It is hard to believe that a coolant can have so much effect on an engine. As the author I write this with experience. My three vehicles and farm tractor have all had Evans NPG+ in them for the last six years. I will never go back to conventional coolant. The trick is to do a proper installation and get beyond the obstacle of the cost (around $40/gallon). Just ask Bob Ida, he says it’s the best money he has ever spent under the hood of a car!




Bob Ida road races his modified C6, and knows from experience the benefit of the Evans NPG coolant’s higher boiling point and reduced cylinder head metal surface temperature. He told us that on the hottest of days, he can lap the car with no perceptible decrease in performance – unlike standard coolant.


Ida has extensive dyno experience and usually takes advantage of the Evans coolant with a more aggressive tune-up, but that is not required. No tuning is necessary to enjoy the benefits of NPG.


The C6 Corvette has a very efficient cylinder head design that makes it less prone to detonation. Older engine styles or those with forced induction have the potential to see huge gains from the Evans NPG line.


We installed the NPG-R in the Corvette since it is accepted by the racing associations. A better choice for most street or collector cars would be the NPG+ for its longer service life.


The process begins by draining the radiator and accessing the block drains to remove all of the old coolant. Here Bob is removing a block drain from the LS3. If possible, remove the heater hoses and use compressed air to blow out the old coolant.


Due to the level of preparation, the next step was to fill it with the NPG-R and run the engine. Most will choose to not remove the block drains and use the Evans Prep Fluid to pull out the old coolant. Install two gallons of Prep Fluid and run the engine with the heater on until it is fully warm and the thermostat is open. Drain the Prep Fluid. It can be saved for another installation. The method to confirm the amount of moisture is to use a special refractometer from Evans ($69.95).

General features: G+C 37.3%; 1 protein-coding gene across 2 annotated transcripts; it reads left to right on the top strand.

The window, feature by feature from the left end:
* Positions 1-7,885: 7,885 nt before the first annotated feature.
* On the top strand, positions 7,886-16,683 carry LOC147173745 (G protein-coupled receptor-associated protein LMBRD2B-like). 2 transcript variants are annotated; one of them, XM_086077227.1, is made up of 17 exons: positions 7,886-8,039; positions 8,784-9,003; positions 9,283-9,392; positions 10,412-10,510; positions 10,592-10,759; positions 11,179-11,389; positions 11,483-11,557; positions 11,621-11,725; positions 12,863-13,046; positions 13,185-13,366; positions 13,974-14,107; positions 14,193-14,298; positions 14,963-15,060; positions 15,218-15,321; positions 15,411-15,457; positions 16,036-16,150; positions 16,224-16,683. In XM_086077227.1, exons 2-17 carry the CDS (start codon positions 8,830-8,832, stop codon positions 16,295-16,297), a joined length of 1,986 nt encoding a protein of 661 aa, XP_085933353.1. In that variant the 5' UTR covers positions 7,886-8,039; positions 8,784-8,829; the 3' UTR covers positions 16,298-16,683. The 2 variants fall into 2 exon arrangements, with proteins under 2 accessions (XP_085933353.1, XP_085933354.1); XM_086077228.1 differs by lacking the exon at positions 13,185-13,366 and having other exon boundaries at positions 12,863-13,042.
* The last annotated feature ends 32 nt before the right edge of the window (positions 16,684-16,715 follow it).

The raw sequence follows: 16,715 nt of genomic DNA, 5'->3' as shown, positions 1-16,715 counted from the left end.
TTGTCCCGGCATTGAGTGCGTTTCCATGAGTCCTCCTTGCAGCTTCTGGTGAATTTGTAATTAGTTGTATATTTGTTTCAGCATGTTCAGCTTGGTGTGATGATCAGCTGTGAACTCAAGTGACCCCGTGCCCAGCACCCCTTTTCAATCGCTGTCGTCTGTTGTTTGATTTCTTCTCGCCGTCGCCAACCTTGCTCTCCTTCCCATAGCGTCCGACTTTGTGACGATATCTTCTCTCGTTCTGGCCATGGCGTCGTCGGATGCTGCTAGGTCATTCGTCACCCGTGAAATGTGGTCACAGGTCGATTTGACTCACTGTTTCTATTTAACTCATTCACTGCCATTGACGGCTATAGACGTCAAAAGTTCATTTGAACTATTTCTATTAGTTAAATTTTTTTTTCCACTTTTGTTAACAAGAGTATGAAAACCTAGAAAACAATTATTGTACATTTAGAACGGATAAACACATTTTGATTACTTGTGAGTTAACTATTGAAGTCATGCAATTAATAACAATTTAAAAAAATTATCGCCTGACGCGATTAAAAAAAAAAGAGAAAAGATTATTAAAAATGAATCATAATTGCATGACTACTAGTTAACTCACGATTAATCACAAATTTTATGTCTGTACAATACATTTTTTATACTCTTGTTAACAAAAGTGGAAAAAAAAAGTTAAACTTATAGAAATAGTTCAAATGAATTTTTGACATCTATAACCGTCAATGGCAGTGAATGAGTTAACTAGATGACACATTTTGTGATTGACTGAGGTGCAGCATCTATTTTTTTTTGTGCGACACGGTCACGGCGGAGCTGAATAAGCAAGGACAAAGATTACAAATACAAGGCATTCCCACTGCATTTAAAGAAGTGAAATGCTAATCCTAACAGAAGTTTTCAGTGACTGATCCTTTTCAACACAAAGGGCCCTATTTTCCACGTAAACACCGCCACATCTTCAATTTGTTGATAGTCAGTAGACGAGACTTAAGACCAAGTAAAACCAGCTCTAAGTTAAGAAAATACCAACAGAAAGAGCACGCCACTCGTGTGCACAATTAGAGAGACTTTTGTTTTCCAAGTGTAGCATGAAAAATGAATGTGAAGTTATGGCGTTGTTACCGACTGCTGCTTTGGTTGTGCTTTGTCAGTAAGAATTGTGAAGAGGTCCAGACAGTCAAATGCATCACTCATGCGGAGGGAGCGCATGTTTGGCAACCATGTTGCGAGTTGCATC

A sample of the coolant or Prep Fluid is placed on the sight glass of the refractometer. The instrument provides a scale in a value called Brix.


With the sample on the sight glass, the instrument is looked through and a scale read. It is supplied with a chart to identify the amount of water left in the system as a percentage.


The ideal is to have 0% water, but that is hard to accomplish with an in-service conversion. A good reading is no more than 5%. As the vehicle is used, the remaining moisture will boil off. If the value is above the desired percentage, simply drain out a gallon of the coolant and replace it with another fresh gallon. The drained coolant can be heated in a pot on a barbecue grill to boil off the water it absorbed, and then used in the vehicle at a later date.


(Photo courtesy of Evans)

At press time, the NPG+ and NPG-R retail for $39.95/gallon, the Prep Fluid is $33.95/gallon, and the refractometer is $69.95. The average conversion cost for an in-service engine is around $200. If a new engine is being built, all that is required is to blow out the heater core and pour the Evans coolant in the radiator.





Evans Cooling Systems, Inc.

255 Gay Street

Sharon, CT 06069



IDA Automotive Inc.

600 Texas Road

Morganville, NJ 07751